We had a very stiff fight on the 19th April, and got out during the night and the next morning over comes Jacko’s Taube and gets the whole blooming brigade in a bunch.

Bet your life he didn’t stick the bombs into us, and I got in the way of a bit.

Anyway, I had five lovely weeks in the A.G.H. at Cairo, with nothing at all to do but eat, drink and sleep, and by ‘jingo’ I done it fairly well as we had been humbugging around for six days and nights with very little sleep, so I reckon I was lucky to get a knock, and get away.

I have been talking to Watty (Horace Watson) tonight.

He is doing alright, but I don’t see him very often now as he is attached to brigade transport.

He comes up at times generally after mails days to see if there is any news from the old spot, but now that the others have left there, I don’t get any from your way at all, so you can guess that little news from there would be welcome to me.

‘Watty’ often gets the Cowell paper and gleans a little news from it.

I dare say that things are fairly quiet out your way these times.

There can’t be many lads about now, in fact I suppose you must find it pretty hard to get farm labourers, and by what I see of it there will be less before this murdering game is ended.

Even though we have the upper hand at present, it must not be forgotten that it will take time to beat such well organised nations as the Central Powers.

This is a very different class of country to Egypt, seem as though the border line was drawn right along the edge of the desert.

When we came off the desert to Palestine, it was like coming into the garden of Eden.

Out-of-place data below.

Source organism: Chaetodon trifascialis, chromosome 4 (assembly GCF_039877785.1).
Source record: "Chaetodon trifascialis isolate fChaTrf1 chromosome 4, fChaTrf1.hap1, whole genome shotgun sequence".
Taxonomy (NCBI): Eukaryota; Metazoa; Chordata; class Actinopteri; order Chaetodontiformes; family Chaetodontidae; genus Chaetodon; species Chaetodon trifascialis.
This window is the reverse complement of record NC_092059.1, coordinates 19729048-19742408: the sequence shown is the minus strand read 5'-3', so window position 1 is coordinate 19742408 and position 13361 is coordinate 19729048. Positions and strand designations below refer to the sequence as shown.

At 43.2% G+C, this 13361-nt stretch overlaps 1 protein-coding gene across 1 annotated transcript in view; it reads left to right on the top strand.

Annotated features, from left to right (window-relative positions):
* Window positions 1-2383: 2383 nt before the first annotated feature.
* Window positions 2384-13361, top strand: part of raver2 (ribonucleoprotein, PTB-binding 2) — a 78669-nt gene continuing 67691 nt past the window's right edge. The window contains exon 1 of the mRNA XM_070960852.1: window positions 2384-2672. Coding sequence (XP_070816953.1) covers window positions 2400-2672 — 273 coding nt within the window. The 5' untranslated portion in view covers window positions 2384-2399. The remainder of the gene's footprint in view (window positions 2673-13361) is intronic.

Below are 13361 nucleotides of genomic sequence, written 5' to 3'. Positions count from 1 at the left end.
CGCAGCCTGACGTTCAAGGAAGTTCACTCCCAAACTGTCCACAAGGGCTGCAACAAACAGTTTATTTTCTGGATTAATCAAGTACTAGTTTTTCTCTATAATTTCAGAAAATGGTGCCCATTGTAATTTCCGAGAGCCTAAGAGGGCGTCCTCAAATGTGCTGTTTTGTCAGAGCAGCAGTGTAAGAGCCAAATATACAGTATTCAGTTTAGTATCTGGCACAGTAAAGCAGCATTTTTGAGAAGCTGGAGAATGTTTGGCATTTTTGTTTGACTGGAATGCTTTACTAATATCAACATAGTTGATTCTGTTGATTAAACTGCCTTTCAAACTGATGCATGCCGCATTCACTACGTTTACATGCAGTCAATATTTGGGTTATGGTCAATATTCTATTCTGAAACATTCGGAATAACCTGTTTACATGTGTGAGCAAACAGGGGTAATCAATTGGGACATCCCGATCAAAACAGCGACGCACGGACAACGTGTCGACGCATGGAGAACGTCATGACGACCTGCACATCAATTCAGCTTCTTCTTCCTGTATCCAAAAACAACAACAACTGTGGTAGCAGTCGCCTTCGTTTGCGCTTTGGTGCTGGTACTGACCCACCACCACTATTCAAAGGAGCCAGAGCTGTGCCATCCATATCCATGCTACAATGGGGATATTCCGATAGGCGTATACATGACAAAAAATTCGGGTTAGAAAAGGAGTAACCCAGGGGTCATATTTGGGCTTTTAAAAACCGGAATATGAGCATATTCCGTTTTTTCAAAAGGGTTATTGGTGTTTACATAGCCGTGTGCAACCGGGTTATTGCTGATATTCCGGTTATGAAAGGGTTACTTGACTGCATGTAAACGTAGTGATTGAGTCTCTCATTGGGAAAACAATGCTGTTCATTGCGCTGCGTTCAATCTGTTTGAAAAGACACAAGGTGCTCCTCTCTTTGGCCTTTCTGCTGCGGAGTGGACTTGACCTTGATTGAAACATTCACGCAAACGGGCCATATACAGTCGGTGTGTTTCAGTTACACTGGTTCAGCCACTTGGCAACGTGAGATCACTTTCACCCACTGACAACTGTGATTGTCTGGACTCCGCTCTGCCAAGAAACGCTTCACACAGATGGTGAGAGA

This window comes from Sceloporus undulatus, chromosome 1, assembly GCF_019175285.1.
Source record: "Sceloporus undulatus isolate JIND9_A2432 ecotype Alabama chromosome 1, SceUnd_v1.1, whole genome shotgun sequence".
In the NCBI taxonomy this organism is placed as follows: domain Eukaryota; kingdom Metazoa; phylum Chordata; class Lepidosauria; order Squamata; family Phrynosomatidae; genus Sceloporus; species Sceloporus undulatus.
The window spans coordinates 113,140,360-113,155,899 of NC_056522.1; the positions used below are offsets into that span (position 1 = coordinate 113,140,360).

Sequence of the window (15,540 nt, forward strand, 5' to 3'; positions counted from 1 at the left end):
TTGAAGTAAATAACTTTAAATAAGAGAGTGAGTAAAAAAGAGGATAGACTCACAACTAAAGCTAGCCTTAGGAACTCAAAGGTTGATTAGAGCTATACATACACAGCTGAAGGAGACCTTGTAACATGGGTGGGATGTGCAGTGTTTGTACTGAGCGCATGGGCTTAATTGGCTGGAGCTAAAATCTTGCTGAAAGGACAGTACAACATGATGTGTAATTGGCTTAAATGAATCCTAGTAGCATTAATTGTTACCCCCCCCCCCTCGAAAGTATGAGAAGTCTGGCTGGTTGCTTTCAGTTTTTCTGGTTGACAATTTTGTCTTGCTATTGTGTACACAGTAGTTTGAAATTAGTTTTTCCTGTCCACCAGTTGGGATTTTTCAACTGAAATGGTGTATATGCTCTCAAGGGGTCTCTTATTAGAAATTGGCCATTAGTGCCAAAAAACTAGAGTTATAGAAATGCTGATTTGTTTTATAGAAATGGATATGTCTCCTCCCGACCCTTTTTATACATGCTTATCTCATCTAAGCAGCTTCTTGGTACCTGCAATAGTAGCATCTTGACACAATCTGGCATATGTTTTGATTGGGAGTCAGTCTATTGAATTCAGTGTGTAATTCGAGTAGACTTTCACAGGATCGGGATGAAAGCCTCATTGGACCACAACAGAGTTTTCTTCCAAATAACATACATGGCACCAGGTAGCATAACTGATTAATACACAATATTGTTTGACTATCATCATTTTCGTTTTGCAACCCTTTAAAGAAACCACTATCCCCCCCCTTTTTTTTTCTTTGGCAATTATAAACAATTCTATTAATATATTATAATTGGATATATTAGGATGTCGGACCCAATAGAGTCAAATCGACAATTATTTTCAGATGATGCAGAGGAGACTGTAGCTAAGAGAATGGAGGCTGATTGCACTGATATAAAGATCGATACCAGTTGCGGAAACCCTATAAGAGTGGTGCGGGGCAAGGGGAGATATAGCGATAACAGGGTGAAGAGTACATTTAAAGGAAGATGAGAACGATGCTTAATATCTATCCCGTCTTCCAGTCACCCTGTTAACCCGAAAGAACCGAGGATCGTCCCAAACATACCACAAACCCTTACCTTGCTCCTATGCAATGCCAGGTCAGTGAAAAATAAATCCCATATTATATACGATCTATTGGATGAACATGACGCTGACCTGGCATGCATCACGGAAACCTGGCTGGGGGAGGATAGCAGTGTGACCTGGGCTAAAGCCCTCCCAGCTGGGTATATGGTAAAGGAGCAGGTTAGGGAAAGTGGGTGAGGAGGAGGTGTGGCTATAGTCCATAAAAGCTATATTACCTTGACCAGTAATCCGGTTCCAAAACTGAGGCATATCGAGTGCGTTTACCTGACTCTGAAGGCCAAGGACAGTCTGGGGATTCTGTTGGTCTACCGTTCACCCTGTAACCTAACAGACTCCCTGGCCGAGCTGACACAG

In January last, we were straying in barley about six inches high, and three months later when we came past the same place the crops were simply lovely, barley was all out in ear and about two foot high.

You can bet the horses had a good fill for a while, as we were allowed to graze them.

However, druring April I went away, and when I returned in June there was hardly a green blade to be seen.

What was not eaten was broken up by the constant traffic and the number of mounted troops moving about.

No one, without seeing it, would hardly realise that such a difference could take place in the time, and now the straw is breaking up and blowing away things are some dusty when on the march.

Sometimes it is impossible to see anything more than the man in front.

‘Gee whiz,’ when a fellow is out for two or three day he is some dirty, but I suppose one mustn’t grumble about dust, as the boys in France has enough mud for themselves and us too, according to all accounts.

We will have our share when it does rain.

We are told that it only rains twice a year, and that the average rainfall is 18 inches, so I expect it will be wet with a capital W, don’t you.

Anyway, it will be a change. Harry Barbary is here, I expect you will remember him working for George Sims.

‘Barb’ is recognised as one of the gamest in the regiment, but he is not ‘silly game.’

Plenty of poor beggars are enough, in fact, too much that way, and seem to have no value for their lives, consequently, ten to one they will soon get ‘potted.’

At present, I am with a machine gun team, but have not used it against the enemy yet, my turn for that comes when we next get busy.

Well, I don’t know of much else to write about that would interest you so I will close now.